By November of 1972 the 300-year-old kauri tree, which had taken less than an hour to fell, was transformed. On a dull rainy day in Tauranga on 10 February 1973, and on a noonday tide, Te Awanui was carried from shelter to the water for the first time. The launching place was from the beach that extends along the front of Memorial Park, an area which is known by local Māori as Hawaii. Tawa Williams performed the karakia over the finished project. People lined the banks of the harbour three rows deep along the route of the maiden voyage to marvel at Te Awanui’s splendour. Built over 22 months, the ornately carved canoe become a symbol of unity for the people of Tauranga Moana.

Tribal committees as well as fundraisers had taken on the important task of choosing the first crew of Te Awanui. The paddling chant of Te Awanui was compiled by Turi Te Kani, Bonjean Te Kani and George Mikaere:

Te Tau o Te Awanui
Kaea: Te Rongo O te Waka e
Hau Tonu Mai O MAUAO Ah Ha Ha
Tikina Rawa Tia I WAITAWHETA,
Te Uri O Tane Amohia Mai Ana Ki
Roto O TAURANGA E Takoto Nei
Ah-Ha-Ha! Tena Koa e Tuti e,
Kai A Koe Tonu Nga Mahi O Nehe\Hanga-Ia Mai Ra a Te Awanui,
Kaea, (1st): Kia Huka e Te Wai O Taku Hoe
Hia Huka e Te Wai O Taku Hoe
Kia Tarehua.
E Kite Ai Au Nga Puke Whakamana Mana
Kaea: Ka Rere e, Ka Rere e,
Ka Rere Te Pitau Whakareia
Te Au O Te Moana Ki Tuhua
Kia Takahia Atu Te Rohe
Whaka-Tapu a MURIWAI
Kia Eke Rawa Ki Runga-Ki Te-Tihi
O Hikurangi
Kua Whiti Te-Ra Ki Tua O
Translation to English by Leonard Lambert
Down it spreads, down on the wafting breeze from heights of sea-girdled Mauao
– word of the canoe to Waitawheta
then, bearing back the off-spring of Tane lies here in Tauranga.
So now, O Tuti, you who possess the skills of our forebears,
Will you build for me a craft of splendour
I shall name Te Awanui;
Build that I may know again
The churning of the waters beneath my paddle;
Build that I may feel again
The rhythm of my paddle,
And the blade of my paddle
Sweeping the waters high, high as the heavens
Lifting me to the peaks – the lofty peaks
of fabulous Rongomaihiti.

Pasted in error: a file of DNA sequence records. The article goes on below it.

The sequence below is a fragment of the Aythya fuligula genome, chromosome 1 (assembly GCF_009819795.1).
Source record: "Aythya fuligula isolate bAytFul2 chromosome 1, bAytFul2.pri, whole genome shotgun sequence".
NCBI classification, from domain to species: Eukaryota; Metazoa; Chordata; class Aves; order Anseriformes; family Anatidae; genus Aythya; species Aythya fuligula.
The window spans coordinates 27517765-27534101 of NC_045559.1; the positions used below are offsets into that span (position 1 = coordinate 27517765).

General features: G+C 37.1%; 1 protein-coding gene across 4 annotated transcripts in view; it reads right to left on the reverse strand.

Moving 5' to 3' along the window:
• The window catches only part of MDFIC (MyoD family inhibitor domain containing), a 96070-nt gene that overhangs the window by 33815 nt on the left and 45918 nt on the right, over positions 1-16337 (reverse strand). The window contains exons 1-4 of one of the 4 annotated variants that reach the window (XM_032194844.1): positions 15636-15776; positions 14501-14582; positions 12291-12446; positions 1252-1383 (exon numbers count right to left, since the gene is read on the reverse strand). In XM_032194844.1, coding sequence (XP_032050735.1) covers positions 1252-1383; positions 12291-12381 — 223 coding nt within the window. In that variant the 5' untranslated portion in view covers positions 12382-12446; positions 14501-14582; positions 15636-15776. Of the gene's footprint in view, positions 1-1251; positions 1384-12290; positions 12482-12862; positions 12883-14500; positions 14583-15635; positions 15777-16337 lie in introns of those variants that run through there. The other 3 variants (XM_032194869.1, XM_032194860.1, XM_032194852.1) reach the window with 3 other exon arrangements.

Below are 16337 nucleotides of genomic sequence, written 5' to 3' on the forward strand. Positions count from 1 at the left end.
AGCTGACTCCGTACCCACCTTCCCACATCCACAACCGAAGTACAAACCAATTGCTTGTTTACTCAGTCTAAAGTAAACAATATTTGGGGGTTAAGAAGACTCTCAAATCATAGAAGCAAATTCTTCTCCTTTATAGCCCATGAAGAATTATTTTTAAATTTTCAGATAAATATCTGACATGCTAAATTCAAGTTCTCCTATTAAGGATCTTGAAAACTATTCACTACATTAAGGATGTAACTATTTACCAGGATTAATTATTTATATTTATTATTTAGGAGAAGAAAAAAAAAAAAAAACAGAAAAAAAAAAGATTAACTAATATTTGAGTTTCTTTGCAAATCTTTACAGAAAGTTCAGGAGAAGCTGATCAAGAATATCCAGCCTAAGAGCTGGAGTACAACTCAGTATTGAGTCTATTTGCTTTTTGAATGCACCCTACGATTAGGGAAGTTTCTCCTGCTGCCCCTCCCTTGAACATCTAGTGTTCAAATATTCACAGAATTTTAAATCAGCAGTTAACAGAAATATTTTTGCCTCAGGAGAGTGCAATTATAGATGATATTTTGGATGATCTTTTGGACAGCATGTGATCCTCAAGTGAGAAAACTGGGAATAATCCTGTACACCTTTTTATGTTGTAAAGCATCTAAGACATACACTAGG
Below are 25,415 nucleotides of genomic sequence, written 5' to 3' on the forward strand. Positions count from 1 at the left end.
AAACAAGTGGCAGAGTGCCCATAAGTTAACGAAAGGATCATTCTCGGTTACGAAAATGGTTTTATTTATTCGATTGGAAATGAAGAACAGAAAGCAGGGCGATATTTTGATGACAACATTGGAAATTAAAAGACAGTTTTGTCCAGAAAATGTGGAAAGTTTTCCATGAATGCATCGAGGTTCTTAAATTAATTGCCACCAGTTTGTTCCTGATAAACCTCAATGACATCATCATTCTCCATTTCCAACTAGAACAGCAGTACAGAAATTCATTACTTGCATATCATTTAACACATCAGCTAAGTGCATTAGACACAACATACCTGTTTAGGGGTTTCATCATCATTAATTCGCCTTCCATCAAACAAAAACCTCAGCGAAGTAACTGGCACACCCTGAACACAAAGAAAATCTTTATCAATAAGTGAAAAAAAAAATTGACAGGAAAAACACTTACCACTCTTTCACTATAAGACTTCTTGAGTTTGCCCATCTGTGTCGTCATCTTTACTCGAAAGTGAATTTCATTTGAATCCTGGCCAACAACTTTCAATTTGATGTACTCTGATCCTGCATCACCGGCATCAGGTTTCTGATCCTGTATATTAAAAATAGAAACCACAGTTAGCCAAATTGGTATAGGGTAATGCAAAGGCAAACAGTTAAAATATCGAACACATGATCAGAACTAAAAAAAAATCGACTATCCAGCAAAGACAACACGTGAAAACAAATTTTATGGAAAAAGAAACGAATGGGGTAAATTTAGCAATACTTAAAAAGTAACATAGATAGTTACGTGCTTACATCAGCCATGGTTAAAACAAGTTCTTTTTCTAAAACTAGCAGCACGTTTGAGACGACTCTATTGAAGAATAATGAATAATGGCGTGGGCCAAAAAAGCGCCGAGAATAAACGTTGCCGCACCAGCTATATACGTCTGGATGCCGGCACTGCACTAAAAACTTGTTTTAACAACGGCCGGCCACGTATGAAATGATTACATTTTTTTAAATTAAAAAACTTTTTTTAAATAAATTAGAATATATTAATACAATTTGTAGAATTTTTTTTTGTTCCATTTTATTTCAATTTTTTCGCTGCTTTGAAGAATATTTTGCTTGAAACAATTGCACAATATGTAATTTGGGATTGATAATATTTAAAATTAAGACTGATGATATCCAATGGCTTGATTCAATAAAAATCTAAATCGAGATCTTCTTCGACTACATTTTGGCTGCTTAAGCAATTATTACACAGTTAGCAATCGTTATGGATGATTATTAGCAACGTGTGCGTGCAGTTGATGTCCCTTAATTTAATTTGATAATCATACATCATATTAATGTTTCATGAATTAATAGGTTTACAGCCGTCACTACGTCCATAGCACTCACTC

It moves, it glides – swifter, swifter
Canoe of my Mana,
Out towards the great sea of Tuhua.
Eastwards we voyage across sacred waters of
My ancestor Muriwai.
In ecstasy I paddle this canoe
As high as Hikurangi.
“The sun rises again beyond legendary Tawauwau.”

Te Awanui (1975)

Mural of Te Awanui as paddled up the Uretara River to take part in the 1975 Centennial celebrations of Katikati’s European settlement.

Te Urunga, the shelter for the waka Te Awanui, was constructed at the northern end of The Strand in Tauranga and opened on 6 December 1975. Charles Wood’s boatyard and slip were originally located in the area, and then Joseph Brain’s shipyard (Brain Watkins House) from the 1880s until around 1922 when the land was required for the railway and redevelopment of central Tauranga. The site is the location of the original shoreline before this reclamation was carried out. The Tauranga Harbour Board had an office on the plot before Te Awanui was positioned there. Te Urunga’s modern design interprets traditional Māori building forms with painted decorative motifs on the rafters and columns at the front of the structure.

Te Urunga (Te Awanui waka shelter)

Te Awanui was transported to Rotorua on 2 March 1976 to be a feature at the South Pacific Arts Festival.

In 1990 Waitangi celebrations marked 150 years since the signing of the Treaty of Waitangi. Te Awanui was transported to Opua (Bay of Islands) by Bob Richards Heavy Transport Ltd in Mount Maunganui and escorted by kaumatua from Tauranga Moana. The waka was one of 24 which were paddled from Opua to Russell in order to greet the Queen when she arrived at Waitangi.

As part of the 2011 Tauranga Moana Matariki Festival major restoration work on Te Awanui was undertaken, led by Tauranga City Council’s Māori Culture and Heritage Manager Dean Flavell. Most of the restoration work involved removing the old paint, repainting and strengthening the existing woodwork of what has become an important unifying icon to the people of Tauranga Moana.